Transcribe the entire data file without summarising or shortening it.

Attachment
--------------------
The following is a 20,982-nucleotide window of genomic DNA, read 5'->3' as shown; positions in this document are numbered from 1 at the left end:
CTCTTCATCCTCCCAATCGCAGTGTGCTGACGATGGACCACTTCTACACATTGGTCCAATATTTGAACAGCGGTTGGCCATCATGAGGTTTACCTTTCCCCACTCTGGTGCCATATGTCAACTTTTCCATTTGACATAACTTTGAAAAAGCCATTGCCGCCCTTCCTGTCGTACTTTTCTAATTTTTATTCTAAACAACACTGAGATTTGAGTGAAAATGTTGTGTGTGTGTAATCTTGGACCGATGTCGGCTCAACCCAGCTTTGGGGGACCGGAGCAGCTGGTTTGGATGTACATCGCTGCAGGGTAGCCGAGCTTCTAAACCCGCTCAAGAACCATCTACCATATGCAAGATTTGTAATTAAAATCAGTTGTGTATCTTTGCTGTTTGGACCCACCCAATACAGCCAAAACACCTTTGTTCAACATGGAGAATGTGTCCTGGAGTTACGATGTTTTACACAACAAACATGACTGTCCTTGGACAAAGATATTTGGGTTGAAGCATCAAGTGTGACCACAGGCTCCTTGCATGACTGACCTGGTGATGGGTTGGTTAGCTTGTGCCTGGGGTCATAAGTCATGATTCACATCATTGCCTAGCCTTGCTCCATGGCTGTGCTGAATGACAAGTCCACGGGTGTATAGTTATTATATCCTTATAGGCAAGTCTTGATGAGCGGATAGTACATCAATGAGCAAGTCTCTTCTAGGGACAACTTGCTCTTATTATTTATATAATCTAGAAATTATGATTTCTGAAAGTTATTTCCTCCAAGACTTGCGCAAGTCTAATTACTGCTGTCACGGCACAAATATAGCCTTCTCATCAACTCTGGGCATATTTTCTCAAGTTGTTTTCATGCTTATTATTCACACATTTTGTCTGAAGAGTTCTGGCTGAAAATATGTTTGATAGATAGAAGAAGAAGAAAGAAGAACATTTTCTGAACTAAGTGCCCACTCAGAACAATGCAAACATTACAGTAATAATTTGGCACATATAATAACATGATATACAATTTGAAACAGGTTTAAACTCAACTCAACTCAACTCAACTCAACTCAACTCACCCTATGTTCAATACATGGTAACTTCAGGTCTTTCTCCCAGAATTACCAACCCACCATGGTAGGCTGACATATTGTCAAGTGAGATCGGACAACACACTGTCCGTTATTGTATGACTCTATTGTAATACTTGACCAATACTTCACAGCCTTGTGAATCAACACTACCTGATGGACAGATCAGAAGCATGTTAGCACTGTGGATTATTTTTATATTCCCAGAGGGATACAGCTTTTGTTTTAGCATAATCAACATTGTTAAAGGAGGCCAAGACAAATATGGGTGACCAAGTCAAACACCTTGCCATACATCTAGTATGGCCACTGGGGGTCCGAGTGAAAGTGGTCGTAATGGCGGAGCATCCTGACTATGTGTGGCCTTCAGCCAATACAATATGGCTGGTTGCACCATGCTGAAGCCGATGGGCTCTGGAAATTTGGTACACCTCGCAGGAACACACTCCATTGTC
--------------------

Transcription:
The following is a 20,982-nucleotide window of genomic DNA, read 5'->3' as shown; positions in this document are numbered from 1 at the left end:
CTCTTCATCCTCCCAATCGCAGTGTGCTGACGATGGACCACTTCTACACATTGGTCCAATATTTGAACAGCGGTTGGCCATCATGAGGTTTACCTTTCCCCACTCTGGTGCCATATGTCAACTTTTCCATTTGACATAACTTTGAAAAAGCCATTGCCGCCCTTCCTGTCGTACTTTTCTAATTTTTATTCTAAACAACACTGAGATTTGAGTGAAAATGTTGTGTGTGTGTAATCTTGGACCGATGTCGGCTCAACCCAGCTTTGGGGGACCGGAGCAGCTGGTTTGGATGTACATCGCTGCAGGGTAGCCGAGCTTCTAAACCCGCTCAAGAACCATCTACCATATGCAAGATTTGTAATTAAAATCAGTTGTGTATCTTTGCTGTTTGGACCCACCCAATACAGCCAAAACACCTTTGTTCAACATGGAGAATGTGTCCTGGAGTTACGATGTTTTACACAACAAACATGACTGTCCTTGGACAAAGATATTTGGGTTGAAGCATCAAGTGTGACCACAGGCTCCTTGCATGACTGACCTGGTGATGGGTTGGTTAGCTTGTGCCTGGGGTCATAAGTCATGATTCACATCATTGCCTAGCCTTGCTCCATGGCTGTGCTGAATGACAAGTCCACGGGTGTATAGTTATTATATCCTTATAGGCAAGTCTTGATGAGCGGATAGTACATCAATGAGCAAGTCTCTTCTAGGGACAACTTGCTCTTATTATTTATATAATCTAGAAATTATGATTTCTGAAAGTTATTTCCTCCAAGACTTGCGCAAGTCTAATTACTGCTGTCACGGCACAAATATAGCCTTCTCATCAACTCTGGGCATATTTTCTCAAGTTGTTTTCATGCTTATTATTCACACATTTTGTCTGAAGAGTTCTGGCTGAAAATATGTTTGATAGATAGAAGAAGAAGAAAGAAGAACATTTTCTGAACTAAGTGCCCACTCAGAACAATGCAAACATTACAGTAATAATTTGGCACATATAATAACATGATATACAATTTGAAACAGGTTTAAACTCAACTCAACTCAACTCAACTCAACTCAACTCACCCTATGTTCAATACATGGTAACTTCAGGTCTTTCTCCCAGAATTACCAACCCACCATGGTAGGCTGACATATTGTCAAGTGAGATCGGACAACACACTGTCCGTTATTGTATGACTCTATTGTAATACTTGACCAATACTTCACAGCCTTGTGAATCAACACTACCTGATGGACAGATCAGAAGCATGTTAGCACTGTGGATTATTTTTATATTCCCAGAGGGATACAGCTTTTGTTTTAGCATAATCAACATTGTTAAAGGAGGCCAAGACAAATATGGGTGACCAAGTCAAACACCTTGCCATACATCTAGTATGGCCACTGGGGGTCCGAGTGAAAGTGGTCGTAATGGCGGAGCATCCTGACTATGTGTGGCCTTCAGCCAATACAATATGGCTGGTTGCACCATGCTGAAGCCGATGGGCTCTGGAAATTTGGTACACCTCGCAGGAACACACTCCATTGTC